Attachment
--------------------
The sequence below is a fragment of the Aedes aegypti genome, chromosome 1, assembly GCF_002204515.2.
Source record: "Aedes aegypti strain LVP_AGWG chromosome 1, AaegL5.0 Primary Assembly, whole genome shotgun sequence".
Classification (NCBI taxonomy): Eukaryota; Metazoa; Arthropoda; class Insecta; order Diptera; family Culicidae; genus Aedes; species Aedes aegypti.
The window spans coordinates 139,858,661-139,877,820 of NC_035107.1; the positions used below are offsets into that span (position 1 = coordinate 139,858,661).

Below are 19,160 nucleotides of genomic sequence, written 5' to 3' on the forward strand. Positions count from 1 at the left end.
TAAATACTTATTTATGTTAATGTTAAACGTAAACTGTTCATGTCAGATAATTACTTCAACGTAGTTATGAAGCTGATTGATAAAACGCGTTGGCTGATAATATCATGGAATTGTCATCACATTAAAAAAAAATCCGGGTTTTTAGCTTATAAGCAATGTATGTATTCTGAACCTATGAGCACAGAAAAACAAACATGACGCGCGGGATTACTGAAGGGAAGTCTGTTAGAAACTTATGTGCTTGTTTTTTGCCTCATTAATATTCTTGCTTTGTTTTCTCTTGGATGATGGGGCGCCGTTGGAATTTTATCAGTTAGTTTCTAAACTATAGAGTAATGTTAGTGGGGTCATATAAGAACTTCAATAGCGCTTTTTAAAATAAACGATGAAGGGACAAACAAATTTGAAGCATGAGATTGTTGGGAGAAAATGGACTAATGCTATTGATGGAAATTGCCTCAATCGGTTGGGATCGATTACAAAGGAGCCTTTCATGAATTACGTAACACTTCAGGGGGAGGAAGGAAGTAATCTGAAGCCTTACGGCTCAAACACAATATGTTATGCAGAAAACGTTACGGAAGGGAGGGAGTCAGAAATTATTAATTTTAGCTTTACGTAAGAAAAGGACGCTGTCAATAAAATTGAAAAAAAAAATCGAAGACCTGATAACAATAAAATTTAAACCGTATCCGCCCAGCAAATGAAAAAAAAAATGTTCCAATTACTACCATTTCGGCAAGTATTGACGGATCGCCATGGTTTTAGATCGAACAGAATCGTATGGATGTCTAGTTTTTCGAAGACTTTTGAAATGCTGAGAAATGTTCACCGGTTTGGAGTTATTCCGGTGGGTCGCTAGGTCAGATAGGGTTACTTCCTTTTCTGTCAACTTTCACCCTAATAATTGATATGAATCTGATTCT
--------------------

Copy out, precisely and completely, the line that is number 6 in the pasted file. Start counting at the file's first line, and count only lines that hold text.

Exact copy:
TAAATACTTATTTATGTTAATGTTAAACGTAAACTGTTCATGTCAGATAATTACTTCAACGTAGTTATGAAGCTGATTGATAAAACGCGTTGGCTGATAATATCATGGAATTGTCATCACATTAAAAAAAAATCCGGGTTTTTAGCTTATAAGCAATGTATGTATTCTGAACCTATGAGCACAGAAAAACAAACATGACGCGCGGGATTACTGAAGGGAAGTCTGTTAGAAACTTATGTGCTTGTTTTTTGCCTCATTAATATTCTTGCTTTGTTTTCTCTTGGATGATGGGGCGCCGTTGGAATTTTATCAGTTAGTTTCTAAACTATAGAGTAATGTTAGTGGGGTCATATAAGAACTTCAATAGCGCTTTTTAAAATAAACGATGAAGGGACAAACAAATTTGAAGCATGAGATTGTTGGGAGAAAATGGACTAATGCTATTGATGGAAATTGCCTCAATCGGTTGGGATCGATTACAAAGGAGCCTTTCATGAATTACGTAACACTTCAGGGGGAGGAAGGAAGTAATCTGAAGCCTTACGGCTCAAACACAATATGTTATGCAGAAAACGTTACGGAAGGGAGGGAGTCAGAAATTATTAATTTTAGCTTTACGTAAGAAAAGGACGCTGTCAATAAAATTGAAAAAAAAAATCGAAGACCTGATAACAATAAAATTTAAACCGTATCCGCCCAGCAAATGAAAAAAAAAATGTTCCAATTACTACCATTTCGGCAAGTATTGACGGATCGCCATGGTTTTAGATCGAACAGAATCGTATGGATGTCTAGTTTTTCGAAGACTTTTGAAATGCTGAGAAATGTTCACCGGTTTGGAGTTATTCCGGTGGGTCGCTAGGTCAGATAGGGTTACTTCCTTTTCTGTCAACTTTCACCCTAATAATTGATATGAATCTGATTCT